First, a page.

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    1. It is very reassuring to know that I can escape into a good book!

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  7. I've sure been trying to do more reading lately especially since there are more cases of Covid here. I don't go out much to begin with but it's even less now.

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    1. Same here. I'm usually a homebody anyway, but this has forced me to take things to the next level.

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  8. A good comfort book like that Is truly needed right now

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    1. Agreed. I need to get lost in books now more than ever!

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  9. Because OF COURSE the minute I say I am finally caught up on recs from you...you post another one I want to read!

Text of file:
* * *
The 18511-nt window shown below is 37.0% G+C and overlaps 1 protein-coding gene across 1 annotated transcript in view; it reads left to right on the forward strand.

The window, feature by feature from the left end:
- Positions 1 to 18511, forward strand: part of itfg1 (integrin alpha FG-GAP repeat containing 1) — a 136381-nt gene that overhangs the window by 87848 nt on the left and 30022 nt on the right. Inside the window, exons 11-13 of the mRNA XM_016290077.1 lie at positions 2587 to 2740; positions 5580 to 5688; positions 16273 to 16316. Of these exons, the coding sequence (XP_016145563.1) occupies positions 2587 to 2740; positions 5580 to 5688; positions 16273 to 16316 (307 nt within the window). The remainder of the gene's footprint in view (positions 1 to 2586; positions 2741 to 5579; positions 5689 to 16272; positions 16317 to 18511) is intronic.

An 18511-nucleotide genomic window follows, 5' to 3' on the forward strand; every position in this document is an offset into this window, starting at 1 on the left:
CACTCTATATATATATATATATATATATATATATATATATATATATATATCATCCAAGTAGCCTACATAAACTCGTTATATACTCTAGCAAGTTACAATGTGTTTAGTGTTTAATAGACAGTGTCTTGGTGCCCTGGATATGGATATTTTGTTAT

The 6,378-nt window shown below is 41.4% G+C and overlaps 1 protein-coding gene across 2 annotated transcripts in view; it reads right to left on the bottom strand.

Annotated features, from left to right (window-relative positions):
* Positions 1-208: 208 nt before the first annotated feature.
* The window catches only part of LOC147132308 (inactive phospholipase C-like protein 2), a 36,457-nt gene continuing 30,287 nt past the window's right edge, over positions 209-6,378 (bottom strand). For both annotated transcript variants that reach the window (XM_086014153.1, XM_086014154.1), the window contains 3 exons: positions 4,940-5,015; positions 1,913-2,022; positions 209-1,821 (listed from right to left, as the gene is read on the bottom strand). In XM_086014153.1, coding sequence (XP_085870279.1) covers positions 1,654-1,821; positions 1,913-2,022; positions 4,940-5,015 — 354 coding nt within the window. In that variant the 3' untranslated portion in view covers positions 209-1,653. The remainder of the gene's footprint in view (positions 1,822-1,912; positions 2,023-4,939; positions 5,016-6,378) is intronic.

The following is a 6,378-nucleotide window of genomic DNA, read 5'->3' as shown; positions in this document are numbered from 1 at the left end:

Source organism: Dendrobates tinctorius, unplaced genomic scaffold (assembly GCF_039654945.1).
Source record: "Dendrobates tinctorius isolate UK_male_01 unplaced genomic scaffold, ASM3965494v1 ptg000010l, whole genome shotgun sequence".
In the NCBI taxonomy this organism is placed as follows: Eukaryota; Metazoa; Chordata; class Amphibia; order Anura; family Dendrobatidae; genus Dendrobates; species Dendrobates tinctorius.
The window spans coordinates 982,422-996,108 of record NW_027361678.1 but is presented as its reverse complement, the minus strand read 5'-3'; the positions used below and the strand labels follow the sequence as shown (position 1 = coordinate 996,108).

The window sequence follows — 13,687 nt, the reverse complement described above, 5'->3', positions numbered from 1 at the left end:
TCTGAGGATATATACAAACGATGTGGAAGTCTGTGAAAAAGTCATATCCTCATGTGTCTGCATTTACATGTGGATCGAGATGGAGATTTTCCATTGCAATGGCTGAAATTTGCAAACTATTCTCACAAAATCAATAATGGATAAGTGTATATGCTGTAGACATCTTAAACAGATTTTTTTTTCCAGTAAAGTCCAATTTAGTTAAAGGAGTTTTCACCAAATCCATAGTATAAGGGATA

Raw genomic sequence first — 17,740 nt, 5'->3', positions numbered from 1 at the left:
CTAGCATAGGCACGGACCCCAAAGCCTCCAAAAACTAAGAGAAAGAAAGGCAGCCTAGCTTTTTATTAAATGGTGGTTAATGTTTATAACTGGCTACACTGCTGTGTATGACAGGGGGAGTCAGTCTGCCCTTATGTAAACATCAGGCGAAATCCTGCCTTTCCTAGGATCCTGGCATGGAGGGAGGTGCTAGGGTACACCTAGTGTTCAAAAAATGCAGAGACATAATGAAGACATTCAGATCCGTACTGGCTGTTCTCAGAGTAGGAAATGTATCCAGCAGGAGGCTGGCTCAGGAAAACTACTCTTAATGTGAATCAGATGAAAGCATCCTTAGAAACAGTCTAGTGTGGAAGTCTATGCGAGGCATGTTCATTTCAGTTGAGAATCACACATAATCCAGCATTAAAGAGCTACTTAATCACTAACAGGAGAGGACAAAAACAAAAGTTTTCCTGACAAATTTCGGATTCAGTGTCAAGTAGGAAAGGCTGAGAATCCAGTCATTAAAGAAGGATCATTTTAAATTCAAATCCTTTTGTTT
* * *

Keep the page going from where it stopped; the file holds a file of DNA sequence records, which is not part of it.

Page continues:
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    1. I was thinking the same thing lol. This one might be a little less well known at least!

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    2. I put in for a hold, and it says 'restricted access' on the library website so I am not sure if that just means not all the copies are available for check out, or what. But I am in line at least!

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    3. Up to #4 on 2 copies for this one - only had physical copies to check out. This restricted access thing is KILLING me.

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  10. Is it really a happy ending if you come back home twelve years later?! Wow, that's a lot of time for damage to set in, and yet there are similar cases, right? I'm curious how this all turned out.